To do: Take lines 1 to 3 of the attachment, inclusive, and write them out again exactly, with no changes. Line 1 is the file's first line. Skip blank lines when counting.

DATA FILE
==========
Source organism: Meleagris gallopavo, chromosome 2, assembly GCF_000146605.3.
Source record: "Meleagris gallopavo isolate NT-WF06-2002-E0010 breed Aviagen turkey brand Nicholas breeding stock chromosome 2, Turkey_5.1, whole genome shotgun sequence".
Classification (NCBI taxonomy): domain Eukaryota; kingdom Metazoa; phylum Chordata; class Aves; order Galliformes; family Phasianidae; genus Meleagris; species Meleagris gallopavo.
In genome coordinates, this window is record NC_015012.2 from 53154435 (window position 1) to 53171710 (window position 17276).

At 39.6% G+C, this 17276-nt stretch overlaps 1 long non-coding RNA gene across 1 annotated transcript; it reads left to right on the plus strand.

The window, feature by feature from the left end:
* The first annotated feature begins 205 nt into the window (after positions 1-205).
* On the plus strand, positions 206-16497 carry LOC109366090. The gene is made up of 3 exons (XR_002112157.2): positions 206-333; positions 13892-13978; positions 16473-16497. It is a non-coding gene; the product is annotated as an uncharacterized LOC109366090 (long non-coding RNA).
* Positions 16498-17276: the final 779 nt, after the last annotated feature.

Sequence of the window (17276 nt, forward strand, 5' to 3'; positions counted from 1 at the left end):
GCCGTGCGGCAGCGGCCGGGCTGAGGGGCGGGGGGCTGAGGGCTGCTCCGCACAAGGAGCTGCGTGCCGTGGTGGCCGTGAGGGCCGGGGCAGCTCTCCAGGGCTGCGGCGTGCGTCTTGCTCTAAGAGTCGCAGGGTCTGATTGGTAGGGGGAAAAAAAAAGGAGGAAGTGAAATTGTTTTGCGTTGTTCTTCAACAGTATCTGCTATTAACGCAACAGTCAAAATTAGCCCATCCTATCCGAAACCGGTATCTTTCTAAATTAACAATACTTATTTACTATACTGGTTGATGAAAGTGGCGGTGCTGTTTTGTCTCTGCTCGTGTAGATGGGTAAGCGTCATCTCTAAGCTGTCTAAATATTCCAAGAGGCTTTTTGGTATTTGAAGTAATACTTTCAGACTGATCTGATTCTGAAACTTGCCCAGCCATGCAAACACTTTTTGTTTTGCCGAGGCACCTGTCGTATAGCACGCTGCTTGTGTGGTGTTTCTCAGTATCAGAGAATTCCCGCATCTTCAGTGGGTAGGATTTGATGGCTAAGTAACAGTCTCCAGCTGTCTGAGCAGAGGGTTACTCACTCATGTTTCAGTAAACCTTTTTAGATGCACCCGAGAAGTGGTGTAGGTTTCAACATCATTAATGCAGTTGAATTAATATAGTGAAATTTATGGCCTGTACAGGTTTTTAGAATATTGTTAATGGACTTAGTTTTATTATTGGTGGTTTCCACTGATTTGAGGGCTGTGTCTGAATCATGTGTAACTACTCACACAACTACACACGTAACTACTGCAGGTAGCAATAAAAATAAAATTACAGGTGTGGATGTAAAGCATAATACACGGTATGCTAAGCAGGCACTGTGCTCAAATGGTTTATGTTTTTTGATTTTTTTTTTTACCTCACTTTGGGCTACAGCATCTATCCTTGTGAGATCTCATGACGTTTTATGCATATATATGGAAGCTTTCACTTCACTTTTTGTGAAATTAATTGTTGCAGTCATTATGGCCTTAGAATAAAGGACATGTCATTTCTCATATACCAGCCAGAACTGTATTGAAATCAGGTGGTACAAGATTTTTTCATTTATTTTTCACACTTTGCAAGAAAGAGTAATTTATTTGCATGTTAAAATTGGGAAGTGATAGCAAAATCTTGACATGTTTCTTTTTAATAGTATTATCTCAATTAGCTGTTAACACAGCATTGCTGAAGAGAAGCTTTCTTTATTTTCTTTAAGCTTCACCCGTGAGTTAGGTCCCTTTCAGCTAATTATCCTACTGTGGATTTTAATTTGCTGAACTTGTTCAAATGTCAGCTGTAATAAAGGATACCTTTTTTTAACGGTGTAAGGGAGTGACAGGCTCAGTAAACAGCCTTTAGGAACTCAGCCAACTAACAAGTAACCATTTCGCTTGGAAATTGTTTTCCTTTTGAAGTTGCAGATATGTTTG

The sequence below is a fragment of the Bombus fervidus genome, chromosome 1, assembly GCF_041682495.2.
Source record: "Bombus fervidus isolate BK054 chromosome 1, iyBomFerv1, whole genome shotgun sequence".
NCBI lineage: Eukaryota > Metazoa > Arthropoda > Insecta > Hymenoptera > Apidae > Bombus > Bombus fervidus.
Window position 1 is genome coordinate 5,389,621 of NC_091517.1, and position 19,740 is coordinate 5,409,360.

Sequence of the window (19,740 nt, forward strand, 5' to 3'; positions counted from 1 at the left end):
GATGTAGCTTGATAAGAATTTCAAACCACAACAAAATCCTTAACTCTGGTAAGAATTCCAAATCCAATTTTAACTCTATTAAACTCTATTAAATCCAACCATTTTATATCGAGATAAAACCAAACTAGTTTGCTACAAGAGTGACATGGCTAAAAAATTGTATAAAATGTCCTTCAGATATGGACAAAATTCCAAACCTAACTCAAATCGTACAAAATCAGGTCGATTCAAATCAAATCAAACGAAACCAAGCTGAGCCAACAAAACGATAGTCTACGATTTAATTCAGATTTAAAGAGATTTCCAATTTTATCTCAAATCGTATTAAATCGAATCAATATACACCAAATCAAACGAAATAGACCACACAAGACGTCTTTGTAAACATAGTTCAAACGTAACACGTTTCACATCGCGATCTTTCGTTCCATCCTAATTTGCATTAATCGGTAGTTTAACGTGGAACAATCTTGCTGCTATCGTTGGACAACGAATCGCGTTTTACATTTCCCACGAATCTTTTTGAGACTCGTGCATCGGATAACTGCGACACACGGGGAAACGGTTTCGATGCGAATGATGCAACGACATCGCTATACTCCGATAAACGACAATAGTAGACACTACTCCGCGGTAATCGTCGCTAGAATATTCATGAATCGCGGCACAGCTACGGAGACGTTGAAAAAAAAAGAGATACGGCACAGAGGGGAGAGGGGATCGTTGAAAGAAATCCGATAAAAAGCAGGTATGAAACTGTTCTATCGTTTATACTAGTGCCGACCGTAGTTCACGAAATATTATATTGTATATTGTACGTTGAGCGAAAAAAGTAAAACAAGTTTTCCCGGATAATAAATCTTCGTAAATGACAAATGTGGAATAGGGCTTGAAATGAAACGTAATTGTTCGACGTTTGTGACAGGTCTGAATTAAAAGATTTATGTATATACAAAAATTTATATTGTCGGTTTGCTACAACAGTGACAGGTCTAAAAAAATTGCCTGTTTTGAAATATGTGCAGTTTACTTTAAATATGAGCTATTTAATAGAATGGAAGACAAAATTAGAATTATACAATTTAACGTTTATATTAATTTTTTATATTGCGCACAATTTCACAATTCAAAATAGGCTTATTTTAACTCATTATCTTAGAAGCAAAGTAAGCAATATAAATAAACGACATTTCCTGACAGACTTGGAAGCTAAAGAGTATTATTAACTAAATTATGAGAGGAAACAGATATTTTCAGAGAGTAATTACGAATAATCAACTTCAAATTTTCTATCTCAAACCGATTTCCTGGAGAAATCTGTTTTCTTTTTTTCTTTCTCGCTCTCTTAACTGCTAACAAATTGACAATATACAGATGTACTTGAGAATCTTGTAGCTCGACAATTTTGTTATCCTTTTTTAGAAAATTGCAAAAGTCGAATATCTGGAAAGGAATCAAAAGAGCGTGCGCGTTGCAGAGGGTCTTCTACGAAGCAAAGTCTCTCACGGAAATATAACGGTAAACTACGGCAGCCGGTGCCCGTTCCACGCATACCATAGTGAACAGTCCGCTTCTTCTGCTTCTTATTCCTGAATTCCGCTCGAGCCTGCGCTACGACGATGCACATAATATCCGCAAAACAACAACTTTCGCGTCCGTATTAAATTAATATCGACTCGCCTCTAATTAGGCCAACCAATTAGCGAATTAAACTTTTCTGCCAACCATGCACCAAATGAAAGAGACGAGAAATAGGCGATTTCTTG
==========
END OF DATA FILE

Source organism: Meleagris gallopavo, chromosome 2, assembly GCF_000146605.3.
Source record: "Meleagris gallopavo isolate NT-WF06-2002-E0010 breed Aviagen turkey brand Nicholas breeding stock chromosome 2, Turkey_5.1, whole genome shotgun sequence".
Classification (NCBI taxonomy): domain Eukaryota; kingdom Metazoa; phylum Chordata; class Aves; order Galliformes; family Phasianidae; genus Meleagris; species Meleagris gallopavo.